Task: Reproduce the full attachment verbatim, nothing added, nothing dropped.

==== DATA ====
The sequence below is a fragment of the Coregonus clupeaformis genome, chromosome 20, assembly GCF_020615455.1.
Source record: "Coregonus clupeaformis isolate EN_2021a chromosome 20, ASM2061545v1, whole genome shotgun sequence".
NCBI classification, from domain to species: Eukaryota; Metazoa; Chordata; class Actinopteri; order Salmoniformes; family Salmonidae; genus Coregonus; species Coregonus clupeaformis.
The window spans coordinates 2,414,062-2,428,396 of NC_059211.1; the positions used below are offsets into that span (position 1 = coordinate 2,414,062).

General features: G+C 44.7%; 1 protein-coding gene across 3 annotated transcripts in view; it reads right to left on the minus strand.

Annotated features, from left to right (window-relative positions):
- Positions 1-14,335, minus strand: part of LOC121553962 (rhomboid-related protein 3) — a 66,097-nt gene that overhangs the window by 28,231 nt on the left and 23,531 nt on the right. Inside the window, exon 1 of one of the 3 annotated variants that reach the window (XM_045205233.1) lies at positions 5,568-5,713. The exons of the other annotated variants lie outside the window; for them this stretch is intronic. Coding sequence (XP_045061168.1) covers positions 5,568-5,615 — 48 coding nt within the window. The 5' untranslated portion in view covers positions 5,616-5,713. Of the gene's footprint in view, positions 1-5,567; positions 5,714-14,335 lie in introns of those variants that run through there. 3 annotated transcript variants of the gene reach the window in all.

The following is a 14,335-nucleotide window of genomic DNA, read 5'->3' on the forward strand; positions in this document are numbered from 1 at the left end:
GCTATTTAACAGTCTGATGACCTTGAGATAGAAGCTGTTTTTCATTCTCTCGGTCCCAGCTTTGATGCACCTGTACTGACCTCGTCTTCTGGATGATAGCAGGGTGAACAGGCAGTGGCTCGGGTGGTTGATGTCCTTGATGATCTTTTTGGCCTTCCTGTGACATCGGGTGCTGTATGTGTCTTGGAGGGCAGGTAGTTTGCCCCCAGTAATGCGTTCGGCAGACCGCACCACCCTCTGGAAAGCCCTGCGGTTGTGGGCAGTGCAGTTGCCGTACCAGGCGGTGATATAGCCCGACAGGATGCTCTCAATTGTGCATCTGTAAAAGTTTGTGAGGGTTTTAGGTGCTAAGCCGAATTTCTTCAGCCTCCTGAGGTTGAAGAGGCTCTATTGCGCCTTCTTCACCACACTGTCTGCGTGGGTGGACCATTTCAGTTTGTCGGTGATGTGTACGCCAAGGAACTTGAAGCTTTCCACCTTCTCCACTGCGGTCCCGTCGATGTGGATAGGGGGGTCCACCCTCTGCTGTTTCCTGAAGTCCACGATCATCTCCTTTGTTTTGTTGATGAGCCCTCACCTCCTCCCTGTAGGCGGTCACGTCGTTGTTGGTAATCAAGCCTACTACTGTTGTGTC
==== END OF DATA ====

The sequence below is a fragment of the Coregonus clupeaformis genome, chromosome 20, assembly GCF_020615455.1.
Source record: "Coregonus clupeaformis isolate EN_2021a chromosome 20, ASM2061545v1, whole genome shotgun sequence".
NCBI classification, from domain to species: Eukaryota; Metazoa; Chordata; class Actinopteri; order Salmoniformes; family Salmonidae; genus Coregonus; species Coregonus clupeaformis.
The window spans coordinates 2,414,062-2,428,396 of NC_059211.1; the positions used below are offsets into that span (position 1 = coordinate 2,414,062).

General features: G+C 44.7%; 1 protein-coding gene across 3 annotated transcripts in view; it reads right to left on the minus strand.

Annotated features, from left to right (window-relative positions):
- Positions 1-14,335, minus strand: part of LOC121553962 (rhomboid-related protein 3) — a 66,097-nt gene that overhangs the window by 28,231 nt on the left and 23,531 nt on the right. Inside the window, exon 1 of one of the 3 annotated variants that reach the window (XM_045205233.1) lies at positions 5,568-5,713. The exons of the other annotated variants lie outside the window; for them this stretch is intronic. Coding sequence (XP_045061168.1) covers positions 5,568-5,615 — 48 coding nt within the window. The 5' untranslated portion in view covers positions 5,616-5,713. Of the gene's footprint in view, positions 1-5,567; positions 5,714-14,335 lie in introns of those variants that run through there. 3 annotated transcript variants of the gene reach the window in all.

The following is a 14,335-nucleotide window of genomic DNA, read 5'->3' on the forward strand; positions in this document are numbered from 1 at the left end:
GCTATTTAACAGTCTGATGACCTTGAGATAGAAGCTGTTTTTCATTCTCTCGGTCCCAGCTTTGATGCACCTGTACTGACCTCGTCTTCTGGATGATAGCAGGGTGAACAGGCAGTGGCTCGGGTGGTTGATGTCCTTGATGATCTTTTTGGCCTTCCTGTGACATCGGGTGCTGTATGTGTCTTGGAGGGCAGGTAGTTTGCCCCCAGTAATGCGTTCGGCAGACCGCACCACCCTCTGGAAAGCCCTGCGGTTGTGGGCAGTGCAGTTGCCGTACCAGGCGGTGATATAGCCCGACAGGATGCTCTCAATTGTGCATCTGTAAAAGTTTGTGAGGGTTTTAGGTGCTAAGCCGAATTTCTTCAGCCTCCTGAGGTTGAAGAGGCTCTATTGCGCCTTCTTCACCACACTGTCTGCGTGGGTGGACCATTTCAGTTTGTCGGTGATGTGTACGCCAAGGAACTTGAAGCTTTCCACCTTCTCCACTGCGGTCCCGTCGATGTGGATAGGGGGGTCCACCCTCTGCTGTTTCCTGAAGTCCACGATCATCTCCTTTGTTTTGTTGATGAGCCCTCACCTCCTCCCTGTAGGCGGTCACGTCGTTGTTGGTAATCAAGCCTACTACTGTTGTGTC